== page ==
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1. As numerous statewide elected officials leave office, newspapers are doing the inevitable exit interviews. At the Olympian, Jordan Schrader interviews outgoing state auditor Brian Sonntag, asking him about, among other things, how much he can bench-press, the most flagrant abuse he witnessed during his time in office, and why Sonntag, nominally a Democrat (Sonntag was frequently allied with initiative hawker Tim Eyman, whose Initiative 900 broadened the auditor's powers), endorsed Republican Rob McKenna for governor. 

2. And at the Seattle Times, Andrew Garber interviews outgoing Gov. (and likely EPA administrator) Chris Gregoire on her legacy, which consists mostly of budget shortfalls, slashed spending for social and human services, and state worker furloughs and pay cuts. Josh and I did a similar—though broader-reaching—interview with Gregoire back in December; check out parts onetwo, and three of that conversation.

3. Looking forward, the News Tribune's Peter Callaghan prognosticates on what it will mean if the state legislature (and Gov.-elect Jay Inslee) fail to move on the state supreme court's order that it correct the state's decades-long failure to fully fund education. "No one says no way, of course," Callaghan writes. "They all pay lip service to their love of education and their oaths to follow the constitution. But a lot of electeds think the Supreme Court can’t make them do anything because of that whole separation of powers thing.

4. It's a seller's housing market these days, according to the real-estate blog Seattle Bubble, which reports that the latest real-estate listings show that the median price of a single-family home in the Seattle area is up 18.8 percent over last year, while the number of active listings has gone down 46.4 percent—creating a more expensive market for potential homebuyers. The Puget Sound Business Journal, reporting on the same numbers, notes that the biggest price increases in King County were in Skyway, Central Seattle, Vashon, West Bellevue, and Burien.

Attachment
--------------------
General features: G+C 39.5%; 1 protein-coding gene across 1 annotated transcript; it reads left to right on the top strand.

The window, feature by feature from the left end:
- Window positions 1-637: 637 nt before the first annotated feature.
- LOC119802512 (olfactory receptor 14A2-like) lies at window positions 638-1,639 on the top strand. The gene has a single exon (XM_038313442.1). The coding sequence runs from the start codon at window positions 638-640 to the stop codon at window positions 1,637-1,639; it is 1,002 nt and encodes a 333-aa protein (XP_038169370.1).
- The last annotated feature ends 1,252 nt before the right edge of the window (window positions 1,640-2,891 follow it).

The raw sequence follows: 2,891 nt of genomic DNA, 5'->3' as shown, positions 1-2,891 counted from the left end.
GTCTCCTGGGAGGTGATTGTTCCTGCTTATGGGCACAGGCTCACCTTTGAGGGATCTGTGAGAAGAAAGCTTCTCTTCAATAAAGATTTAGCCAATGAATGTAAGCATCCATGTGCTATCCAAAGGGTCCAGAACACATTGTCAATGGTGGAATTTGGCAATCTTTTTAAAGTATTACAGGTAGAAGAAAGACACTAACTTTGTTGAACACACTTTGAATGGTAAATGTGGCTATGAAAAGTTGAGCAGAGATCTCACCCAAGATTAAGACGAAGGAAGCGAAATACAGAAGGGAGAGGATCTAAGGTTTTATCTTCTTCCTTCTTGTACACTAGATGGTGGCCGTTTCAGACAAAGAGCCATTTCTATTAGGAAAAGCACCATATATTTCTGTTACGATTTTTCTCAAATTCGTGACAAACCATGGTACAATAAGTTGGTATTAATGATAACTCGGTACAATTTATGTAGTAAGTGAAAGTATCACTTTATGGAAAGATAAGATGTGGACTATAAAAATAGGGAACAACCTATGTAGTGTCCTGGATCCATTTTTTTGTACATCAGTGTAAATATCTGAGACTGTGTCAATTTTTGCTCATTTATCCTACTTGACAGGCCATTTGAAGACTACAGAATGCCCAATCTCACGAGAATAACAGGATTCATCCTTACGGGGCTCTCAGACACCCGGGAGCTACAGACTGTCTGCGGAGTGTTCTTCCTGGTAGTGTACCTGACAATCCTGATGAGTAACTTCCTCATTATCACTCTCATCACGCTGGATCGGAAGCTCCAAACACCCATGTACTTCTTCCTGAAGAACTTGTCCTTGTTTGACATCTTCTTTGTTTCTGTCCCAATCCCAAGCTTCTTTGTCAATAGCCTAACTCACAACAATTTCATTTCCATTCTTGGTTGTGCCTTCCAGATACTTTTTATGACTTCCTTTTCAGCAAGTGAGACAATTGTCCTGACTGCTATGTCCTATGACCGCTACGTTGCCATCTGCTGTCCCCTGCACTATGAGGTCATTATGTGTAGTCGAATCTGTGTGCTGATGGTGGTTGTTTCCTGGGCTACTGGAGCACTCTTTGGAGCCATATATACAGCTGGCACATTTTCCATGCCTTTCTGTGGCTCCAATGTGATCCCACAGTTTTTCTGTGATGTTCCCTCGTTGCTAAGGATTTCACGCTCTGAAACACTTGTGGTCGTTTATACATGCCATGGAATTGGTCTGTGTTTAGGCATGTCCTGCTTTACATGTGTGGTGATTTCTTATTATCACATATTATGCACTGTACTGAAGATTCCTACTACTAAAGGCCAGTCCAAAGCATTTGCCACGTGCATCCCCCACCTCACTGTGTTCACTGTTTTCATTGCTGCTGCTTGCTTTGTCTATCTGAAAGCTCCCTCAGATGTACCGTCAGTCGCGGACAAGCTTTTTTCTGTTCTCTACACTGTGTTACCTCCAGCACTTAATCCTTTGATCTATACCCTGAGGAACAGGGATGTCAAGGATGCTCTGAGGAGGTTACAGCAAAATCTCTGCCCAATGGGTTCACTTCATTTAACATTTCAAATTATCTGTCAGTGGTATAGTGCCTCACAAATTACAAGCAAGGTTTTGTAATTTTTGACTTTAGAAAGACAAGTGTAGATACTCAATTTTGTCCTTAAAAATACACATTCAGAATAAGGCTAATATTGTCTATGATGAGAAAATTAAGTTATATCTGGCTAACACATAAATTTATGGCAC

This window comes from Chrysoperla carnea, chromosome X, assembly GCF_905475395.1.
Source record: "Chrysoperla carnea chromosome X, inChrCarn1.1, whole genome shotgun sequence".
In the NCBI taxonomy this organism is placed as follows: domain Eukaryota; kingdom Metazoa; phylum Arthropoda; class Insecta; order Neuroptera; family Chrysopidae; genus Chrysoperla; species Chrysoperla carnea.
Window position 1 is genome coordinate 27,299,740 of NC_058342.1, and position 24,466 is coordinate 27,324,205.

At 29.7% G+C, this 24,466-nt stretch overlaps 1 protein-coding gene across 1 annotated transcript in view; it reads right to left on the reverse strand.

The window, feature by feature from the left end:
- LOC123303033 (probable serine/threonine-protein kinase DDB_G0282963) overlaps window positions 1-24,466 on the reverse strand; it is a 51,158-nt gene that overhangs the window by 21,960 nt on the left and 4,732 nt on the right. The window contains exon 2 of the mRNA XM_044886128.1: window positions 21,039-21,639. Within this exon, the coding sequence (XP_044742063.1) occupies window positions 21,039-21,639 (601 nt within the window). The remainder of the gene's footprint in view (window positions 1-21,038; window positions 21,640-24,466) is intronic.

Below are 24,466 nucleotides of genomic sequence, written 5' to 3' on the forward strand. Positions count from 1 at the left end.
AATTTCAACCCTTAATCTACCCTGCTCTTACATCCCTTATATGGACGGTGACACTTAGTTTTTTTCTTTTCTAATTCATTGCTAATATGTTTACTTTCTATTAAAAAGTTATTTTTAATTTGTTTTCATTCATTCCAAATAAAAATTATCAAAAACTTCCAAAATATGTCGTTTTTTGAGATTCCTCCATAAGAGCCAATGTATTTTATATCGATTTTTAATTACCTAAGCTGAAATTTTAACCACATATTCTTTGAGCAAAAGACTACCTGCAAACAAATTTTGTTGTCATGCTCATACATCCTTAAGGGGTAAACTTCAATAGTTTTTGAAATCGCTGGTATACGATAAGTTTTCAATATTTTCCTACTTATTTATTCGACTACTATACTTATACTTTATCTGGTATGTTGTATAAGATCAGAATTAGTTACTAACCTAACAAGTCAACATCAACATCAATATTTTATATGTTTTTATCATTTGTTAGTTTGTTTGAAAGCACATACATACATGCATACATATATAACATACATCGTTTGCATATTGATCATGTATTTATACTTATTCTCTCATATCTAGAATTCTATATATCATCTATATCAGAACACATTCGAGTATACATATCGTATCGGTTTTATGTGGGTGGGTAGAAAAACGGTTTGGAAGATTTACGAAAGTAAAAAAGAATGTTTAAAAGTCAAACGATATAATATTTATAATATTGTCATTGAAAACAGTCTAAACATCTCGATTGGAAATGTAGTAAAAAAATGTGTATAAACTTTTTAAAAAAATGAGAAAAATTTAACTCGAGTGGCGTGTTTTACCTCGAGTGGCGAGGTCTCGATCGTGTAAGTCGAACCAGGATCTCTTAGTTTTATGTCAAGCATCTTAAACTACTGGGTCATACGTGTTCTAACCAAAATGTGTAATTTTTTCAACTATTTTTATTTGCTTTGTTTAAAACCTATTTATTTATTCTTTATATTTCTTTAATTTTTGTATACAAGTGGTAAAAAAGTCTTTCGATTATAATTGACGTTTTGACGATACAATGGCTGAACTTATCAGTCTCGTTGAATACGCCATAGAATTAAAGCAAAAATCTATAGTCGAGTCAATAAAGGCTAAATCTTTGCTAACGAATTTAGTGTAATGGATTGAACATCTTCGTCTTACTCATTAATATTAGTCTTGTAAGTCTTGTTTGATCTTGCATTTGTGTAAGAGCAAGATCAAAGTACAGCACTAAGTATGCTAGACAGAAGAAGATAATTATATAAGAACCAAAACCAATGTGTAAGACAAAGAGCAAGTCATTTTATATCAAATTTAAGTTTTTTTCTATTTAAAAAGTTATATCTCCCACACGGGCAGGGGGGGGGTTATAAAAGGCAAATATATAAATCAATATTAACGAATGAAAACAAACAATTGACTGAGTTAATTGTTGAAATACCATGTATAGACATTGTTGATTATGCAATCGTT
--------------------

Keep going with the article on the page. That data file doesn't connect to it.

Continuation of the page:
5. In an oddly naive post praising Mayor Mike McGinn's deal with San Francisco hedge-fund manager Chris Hansen to build a third stadium in SoDo, the pro-McGinn Stranger argues that there's no risk involved in the arena plan, because "the city is essentially just offering its bonding capacity" to Hansen, and isn't actually funding the arena. Their argument, in short: The arena will pay for itself (through taxes on things like sky box rentals and hot dog sales), so therefore "the city isn't really giving away money." Overruns, in other words, are impossible.

Ultimately, as we've reported, the city will be on the hook if Hansen and his investors are unable to pay the bills on the half-billion-dollar arena. Addittionally, the agreement only mandates oversight of the arena company, not the related companies that Hansen's arena entity is working with, such as the team itself. Insufficient gaurantees on those deals undercuts the otherwise up-front deal the city got with Hansen. And even that up-front deal, with its several provisions to prevent deafulat---including a personal guaranty from Hansen that he'll make up any shortfall---has, as we've also reported, big risks. The personal guaranty, for example, only lasts five years (on a 30-year agreement); and if Hansen becomes insolvent, it would be up to the company he has formed, ArenaCo, to pay back the arena debt. 

But the biggest reason the Stranger's pro-McGinn position strikes us as odd is this: When it came to the downtown tunnel (which McGinn opposed), the paper was (justifiably) alarmed by the possibility of overruns and dismissed state officials' claims that Seattle wouldn't have to pay for extra costs as naive and self-serving. Now that it's a pet McGinn project at stake, that skepticism has evaporated.

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